Privacy Law and Policy Reporter
Identity cards (ID cards) and identity numbers have been the subject of new developments in both South Korea and Hong Kong.
The Korean NGO Task Force against Electronic National ID Card (http://kpd.sing-kr.org/idcard/) reports that it is now less likely that Korea will develop an electronic ID card (see 3 PLPR 60 for details of the proposal).
The victory at the Presidential election in 18 December 1997 by opposition candidate Kim Dae Jung was significant in that his party has opposed the ID card project. He said in the televised election debates that he would reconsider the electronic ID card for privacy reasons.
The severe economic crisis facing the Korean government requires the reduction of the government reficit and reconsideration of large national projects. The NGO Task Force believes that the electronic national ID card project is likely to be one of the projects reduced or postponed.
Another important factor is the government restructuring ordered by the new President. The Department of Domestic Affairs which planned and operated the project is to be restructured into a much smaller organization or possibly scrapped.
However, the NGO Task Force cautions that Kim Dae Jung as President may take a different position from that when he was Oppostion leader, and that the the ID card industries, project-related companies and officials of the Department of Domestic Affairs are unlikely to let the ID Card project disappear without a fight.
Hong Kong’s Privacy Commissioner for Personal Data issued a Code of Practice on the Identity Card Number and Other Personal Identifiers (the Code) on 19 December 1997.
The Code gives guidance on the requirements of the Personal Data (Privacy) Ordinance as applied to the collection, retention, accuracy, use and security of identity card numbers, copies of the ID card and other personal identifiers.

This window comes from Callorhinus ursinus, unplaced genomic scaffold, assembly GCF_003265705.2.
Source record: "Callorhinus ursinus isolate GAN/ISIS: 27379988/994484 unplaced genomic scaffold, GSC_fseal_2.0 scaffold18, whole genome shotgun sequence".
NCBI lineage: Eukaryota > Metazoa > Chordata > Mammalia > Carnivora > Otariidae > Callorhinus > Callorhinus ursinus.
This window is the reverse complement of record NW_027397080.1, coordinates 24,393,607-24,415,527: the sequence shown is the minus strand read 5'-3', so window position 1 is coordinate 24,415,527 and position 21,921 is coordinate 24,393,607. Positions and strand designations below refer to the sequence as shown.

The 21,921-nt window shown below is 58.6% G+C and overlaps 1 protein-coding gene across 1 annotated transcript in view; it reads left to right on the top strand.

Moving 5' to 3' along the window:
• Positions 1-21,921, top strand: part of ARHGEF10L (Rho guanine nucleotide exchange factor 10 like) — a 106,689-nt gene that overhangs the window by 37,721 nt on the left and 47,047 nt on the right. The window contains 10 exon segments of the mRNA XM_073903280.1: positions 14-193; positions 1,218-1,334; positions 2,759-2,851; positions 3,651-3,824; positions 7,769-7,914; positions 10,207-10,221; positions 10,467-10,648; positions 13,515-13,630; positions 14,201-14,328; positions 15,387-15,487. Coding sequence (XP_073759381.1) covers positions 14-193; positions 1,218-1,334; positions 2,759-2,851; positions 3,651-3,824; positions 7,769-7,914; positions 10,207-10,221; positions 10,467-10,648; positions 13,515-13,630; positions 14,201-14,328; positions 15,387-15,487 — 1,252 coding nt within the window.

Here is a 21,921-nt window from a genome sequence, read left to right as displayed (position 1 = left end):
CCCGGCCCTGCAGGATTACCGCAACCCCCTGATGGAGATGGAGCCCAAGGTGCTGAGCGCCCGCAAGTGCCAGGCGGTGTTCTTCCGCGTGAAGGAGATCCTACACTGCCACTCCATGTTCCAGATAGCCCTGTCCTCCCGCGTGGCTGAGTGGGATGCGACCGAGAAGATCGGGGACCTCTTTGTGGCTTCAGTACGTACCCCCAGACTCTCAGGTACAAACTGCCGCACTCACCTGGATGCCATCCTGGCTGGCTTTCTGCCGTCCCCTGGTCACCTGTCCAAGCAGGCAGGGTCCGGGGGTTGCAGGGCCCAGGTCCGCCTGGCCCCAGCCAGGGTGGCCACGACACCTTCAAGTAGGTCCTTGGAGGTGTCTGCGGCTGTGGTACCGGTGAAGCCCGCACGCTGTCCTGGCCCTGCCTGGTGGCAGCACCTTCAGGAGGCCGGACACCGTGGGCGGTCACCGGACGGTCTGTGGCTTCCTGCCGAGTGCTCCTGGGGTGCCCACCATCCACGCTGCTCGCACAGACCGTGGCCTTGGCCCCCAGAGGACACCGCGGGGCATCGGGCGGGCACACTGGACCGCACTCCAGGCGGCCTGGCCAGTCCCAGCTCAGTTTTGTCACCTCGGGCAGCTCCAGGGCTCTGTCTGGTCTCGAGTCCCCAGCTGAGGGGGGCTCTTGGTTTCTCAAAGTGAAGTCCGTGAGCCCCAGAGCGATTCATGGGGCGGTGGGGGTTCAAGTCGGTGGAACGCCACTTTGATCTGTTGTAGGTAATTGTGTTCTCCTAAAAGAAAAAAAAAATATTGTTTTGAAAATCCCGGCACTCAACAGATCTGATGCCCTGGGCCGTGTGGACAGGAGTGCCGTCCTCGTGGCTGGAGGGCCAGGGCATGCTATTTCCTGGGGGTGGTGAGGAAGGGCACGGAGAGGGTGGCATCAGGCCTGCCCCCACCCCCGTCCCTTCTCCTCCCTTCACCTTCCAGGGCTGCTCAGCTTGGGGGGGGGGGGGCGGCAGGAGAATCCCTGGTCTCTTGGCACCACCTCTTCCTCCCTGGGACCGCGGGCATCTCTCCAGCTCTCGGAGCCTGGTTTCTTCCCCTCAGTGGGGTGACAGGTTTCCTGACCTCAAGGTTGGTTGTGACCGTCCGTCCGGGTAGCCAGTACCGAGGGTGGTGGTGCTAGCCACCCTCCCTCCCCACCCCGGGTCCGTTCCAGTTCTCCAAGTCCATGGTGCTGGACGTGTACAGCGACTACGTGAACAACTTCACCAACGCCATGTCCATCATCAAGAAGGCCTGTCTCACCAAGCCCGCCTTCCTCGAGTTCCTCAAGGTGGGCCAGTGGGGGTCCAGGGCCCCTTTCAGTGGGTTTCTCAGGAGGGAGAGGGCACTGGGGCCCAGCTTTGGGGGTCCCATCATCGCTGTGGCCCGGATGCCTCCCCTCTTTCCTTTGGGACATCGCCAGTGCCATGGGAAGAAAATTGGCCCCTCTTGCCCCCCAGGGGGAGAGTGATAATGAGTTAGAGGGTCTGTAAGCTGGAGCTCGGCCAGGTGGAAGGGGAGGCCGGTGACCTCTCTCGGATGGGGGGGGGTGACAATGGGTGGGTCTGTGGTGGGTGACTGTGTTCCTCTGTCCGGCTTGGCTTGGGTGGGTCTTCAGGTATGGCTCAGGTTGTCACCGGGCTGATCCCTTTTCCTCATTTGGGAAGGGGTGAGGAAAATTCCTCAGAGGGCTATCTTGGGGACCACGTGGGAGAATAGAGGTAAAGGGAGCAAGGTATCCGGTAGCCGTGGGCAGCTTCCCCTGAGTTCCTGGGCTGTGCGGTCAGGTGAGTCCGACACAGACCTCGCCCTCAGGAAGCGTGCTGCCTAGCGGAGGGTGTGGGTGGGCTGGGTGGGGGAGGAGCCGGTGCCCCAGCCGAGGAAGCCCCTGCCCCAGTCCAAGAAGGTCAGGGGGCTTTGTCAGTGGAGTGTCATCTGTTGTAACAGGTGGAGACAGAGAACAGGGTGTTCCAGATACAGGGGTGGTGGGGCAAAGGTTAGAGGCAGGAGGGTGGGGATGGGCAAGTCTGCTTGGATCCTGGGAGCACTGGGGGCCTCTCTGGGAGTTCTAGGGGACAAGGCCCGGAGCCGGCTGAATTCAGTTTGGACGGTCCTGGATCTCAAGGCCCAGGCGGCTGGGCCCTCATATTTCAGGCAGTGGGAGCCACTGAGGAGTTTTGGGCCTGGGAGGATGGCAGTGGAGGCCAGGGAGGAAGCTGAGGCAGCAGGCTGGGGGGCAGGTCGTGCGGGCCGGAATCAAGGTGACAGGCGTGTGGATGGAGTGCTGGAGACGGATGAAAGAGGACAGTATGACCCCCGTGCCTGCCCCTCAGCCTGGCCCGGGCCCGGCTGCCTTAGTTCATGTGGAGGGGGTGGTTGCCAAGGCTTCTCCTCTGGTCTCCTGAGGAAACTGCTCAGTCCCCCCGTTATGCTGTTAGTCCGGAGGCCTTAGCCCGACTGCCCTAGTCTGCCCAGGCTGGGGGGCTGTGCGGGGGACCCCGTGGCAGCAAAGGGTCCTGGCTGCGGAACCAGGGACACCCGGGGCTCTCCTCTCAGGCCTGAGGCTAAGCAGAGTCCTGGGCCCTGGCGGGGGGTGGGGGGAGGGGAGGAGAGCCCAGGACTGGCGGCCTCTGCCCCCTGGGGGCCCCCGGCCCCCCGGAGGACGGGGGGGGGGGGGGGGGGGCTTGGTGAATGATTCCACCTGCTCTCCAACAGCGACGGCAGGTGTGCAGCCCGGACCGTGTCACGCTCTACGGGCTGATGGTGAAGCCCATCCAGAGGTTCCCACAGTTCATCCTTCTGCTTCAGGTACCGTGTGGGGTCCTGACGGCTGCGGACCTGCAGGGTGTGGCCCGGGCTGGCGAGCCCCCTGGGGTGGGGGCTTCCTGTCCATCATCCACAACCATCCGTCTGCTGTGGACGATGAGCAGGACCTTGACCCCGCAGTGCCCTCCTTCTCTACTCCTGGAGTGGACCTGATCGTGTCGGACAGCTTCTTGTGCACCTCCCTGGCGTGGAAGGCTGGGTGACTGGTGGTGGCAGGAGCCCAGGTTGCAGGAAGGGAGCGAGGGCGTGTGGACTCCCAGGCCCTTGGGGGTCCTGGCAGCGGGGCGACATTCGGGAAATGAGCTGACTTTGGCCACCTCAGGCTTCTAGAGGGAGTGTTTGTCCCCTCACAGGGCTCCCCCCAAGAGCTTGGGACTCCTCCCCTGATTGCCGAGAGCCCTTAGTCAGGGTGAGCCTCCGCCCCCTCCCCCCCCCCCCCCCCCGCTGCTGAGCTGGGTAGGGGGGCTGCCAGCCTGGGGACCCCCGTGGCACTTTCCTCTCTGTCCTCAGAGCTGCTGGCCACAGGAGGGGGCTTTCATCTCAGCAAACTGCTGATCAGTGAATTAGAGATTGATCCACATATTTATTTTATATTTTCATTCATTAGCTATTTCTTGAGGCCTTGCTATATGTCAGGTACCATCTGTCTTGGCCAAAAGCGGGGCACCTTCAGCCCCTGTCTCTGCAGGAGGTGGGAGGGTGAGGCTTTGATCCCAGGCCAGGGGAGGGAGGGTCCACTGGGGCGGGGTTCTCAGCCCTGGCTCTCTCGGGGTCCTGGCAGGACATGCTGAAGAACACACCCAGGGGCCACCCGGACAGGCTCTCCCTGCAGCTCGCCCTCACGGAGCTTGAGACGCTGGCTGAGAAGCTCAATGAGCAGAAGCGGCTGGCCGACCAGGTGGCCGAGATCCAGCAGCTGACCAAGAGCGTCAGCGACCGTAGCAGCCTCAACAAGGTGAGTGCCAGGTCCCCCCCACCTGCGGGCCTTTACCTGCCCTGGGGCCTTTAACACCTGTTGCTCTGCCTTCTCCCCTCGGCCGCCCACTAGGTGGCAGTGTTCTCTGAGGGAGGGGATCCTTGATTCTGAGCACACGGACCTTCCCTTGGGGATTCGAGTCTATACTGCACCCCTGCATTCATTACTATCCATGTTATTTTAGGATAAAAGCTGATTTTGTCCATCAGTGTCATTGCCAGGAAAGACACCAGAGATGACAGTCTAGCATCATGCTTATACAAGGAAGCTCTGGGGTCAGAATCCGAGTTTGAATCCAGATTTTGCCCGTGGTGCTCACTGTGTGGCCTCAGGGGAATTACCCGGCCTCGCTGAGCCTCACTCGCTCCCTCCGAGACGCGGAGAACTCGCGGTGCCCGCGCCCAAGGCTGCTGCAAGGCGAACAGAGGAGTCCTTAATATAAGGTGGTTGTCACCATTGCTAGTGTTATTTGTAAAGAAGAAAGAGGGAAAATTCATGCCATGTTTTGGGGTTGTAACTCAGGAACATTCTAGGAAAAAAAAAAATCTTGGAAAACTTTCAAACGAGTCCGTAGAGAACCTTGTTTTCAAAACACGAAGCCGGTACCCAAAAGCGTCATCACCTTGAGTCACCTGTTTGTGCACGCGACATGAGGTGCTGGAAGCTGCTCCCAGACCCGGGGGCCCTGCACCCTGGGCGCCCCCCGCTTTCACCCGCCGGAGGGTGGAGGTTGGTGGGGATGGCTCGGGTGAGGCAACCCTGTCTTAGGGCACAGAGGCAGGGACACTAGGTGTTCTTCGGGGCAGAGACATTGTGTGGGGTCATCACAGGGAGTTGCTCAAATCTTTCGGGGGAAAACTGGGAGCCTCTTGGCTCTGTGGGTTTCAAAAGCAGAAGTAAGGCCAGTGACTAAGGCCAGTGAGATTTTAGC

The Code will take effect in two stages. All the requirements will take effect on 19 June 1998, except the requirement that data users should not issue to individuals cards, such as staff cards, which have their ID card numbers printed on them. This latter requirement will take effect on 19 December 1998.
Commissioner Stephen Lau said on releasing the Code
The basic position is that data users have no right to compel an individual to provide his or her ID card number or copy of the ID card unless authorised by law to do so. Data users however may request an individual to provide his or her ID card number or a copy of the ID card under the circumstances permitted by the code. In addition, data users should always consider alternatives to collecting the ID card number and copies of the ID card.
He noted that
In response to the consultation exercise on the draft code launched in August, we received over 500 submissions. The majority of them argued and supported with good reasons to be allowed to collect copies of ID cards. In response, we have in the final code provided for circumstances under which such collection is permitted. On the other hand, we strengthened the provisions in the code on security safeguards with respect to copies of ID cards.
He explained the role of the Code:
Non-compliance with the code is not itself unlawful. However, it will give rise to a presumption against the party concerned in any proceeding involving an alleged breach of the Ordinance. It will also weigh against the party concerned in any case under investigation by the Privacy Commissioner.
(From the Commissioner’s web site — http://www.pco.org.hk/news121997.html)